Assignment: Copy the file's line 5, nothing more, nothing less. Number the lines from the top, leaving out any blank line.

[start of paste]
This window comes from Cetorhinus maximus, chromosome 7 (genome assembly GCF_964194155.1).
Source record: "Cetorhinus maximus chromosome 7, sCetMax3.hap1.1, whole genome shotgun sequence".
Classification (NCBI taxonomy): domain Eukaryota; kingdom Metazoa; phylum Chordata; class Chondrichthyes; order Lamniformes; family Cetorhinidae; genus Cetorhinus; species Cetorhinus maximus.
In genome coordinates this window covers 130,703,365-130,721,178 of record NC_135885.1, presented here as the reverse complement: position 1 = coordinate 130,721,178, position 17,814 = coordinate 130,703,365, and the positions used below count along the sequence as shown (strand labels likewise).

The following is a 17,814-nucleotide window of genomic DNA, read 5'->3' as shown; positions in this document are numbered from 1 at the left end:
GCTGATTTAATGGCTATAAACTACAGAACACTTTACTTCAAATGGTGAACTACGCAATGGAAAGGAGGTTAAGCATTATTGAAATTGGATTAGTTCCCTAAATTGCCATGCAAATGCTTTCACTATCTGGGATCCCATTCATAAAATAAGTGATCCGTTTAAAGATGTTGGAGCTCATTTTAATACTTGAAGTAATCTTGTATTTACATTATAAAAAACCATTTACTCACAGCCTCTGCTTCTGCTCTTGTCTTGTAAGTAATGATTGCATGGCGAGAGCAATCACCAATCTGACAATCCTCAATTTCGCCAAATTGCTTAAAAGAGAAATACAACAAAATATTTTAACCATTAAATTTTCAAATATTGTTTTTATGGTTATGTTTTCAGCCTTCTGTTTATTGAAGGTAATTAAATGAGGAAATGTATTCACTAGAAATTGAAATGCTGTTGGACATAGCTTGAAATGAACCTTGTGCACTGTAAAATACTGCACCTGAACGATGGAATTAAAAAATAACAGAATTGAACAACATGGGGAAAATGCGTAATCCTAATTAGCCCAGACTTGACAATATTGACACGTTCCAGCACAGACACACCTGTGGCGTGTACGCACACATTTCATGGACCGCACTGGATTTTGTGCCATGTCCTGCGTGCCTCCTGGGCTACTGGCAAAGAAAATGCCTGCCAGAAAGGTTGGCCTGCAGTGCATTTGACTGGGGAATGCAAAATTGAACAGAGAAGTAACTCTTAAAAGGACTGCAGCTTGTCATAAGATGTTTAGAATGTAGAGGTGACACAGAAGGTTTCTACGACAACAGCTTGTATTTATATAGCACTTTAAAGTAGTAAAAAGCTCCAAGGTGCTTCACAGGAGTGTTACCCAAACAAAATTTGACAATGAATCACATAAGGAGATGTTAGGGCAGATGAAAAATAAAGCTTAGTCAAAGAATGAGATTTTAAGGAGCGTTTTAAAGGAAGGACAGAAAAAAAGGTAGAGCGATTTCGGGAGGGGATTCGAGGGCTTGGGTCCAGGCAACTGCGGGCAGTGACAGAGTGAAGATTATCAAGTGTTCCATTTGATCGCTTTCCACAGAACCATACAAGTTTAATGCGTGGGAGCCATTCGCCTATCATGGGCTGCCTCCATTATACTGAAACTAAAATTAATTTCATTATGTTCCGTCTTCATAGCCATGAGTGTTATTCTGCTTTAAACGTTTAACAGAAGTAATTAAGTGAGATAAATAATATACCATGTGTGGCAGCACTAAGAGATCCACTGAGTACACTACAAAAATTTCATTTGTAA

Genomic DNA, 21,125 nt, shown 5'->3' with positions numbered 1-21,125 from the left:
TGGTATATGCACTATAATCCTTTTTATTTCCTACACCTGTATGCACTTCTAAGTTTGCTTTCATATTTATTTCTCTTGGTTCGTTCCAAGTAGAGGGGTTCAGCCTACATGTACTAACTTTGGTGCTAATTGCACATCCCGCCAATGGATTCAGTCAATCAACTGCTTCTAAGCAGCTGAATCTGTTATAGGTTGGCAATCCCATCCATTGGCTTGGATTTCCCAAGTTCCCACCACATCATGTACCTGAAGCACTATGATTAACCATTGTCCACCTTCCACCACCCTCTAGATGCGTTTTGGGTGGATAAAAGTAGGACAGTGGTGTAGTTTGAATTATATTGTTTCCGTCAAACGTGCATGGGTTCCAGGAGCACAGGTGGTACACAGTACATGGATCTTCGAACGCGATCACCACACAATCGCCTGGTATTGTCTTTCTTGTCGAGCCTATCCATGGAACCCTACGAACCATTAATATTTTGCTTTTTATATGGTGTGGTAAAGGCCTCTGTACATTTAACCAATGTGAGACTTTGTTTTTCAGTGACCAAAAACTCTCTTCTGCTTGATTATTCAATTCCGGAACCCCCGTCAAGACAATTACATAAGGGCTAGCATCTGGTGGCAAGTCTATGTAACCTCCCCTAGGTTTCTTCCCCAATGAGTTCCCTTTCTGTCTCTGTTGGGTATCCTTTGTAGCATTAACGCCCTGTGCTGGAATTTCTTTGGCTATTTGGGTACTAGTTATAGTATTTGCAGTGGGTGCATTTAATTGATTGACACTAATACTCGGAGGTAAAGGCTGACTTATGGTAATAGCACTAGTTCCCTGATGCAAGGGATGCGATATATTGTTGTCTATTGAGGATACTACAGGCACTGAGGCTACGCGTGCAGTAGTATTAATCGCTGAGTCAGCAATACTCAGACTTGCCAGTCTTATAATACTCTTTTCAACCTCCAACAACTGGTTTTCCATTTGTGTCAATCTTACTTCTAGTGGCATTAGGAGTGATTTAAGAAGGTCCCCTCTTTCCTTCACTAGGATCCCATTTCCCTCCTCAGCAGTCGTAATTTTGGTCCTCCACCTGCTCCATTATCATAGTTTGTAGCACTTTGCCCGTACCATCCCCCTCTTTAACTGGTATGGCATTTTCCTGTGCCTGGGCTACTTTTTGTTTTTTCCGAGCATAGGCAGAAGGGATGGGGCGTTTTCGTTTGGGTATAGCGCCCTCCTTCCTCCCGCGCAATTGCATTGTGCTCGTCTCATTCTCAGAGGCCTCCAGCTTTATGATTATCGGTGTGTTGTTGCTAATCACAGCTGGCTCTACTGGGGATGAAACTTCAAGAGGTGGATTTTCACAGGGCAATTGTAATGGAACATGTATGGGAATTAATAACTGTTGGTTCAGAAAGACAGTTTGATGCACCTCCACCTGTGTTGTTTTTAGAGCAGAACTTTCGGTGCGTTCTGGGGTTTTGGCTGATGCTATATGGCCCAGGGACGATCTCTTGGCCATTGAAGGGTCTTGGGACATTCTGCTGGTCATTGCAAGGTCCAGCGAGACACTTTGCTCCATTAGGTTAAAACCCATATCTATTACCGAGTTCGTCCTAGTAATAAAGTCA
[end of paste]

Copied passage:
The following is a 17,814-nucleotide window of genomic DNA, read 5'->3' as shown; positions in this document are numbered from 1 at the left end: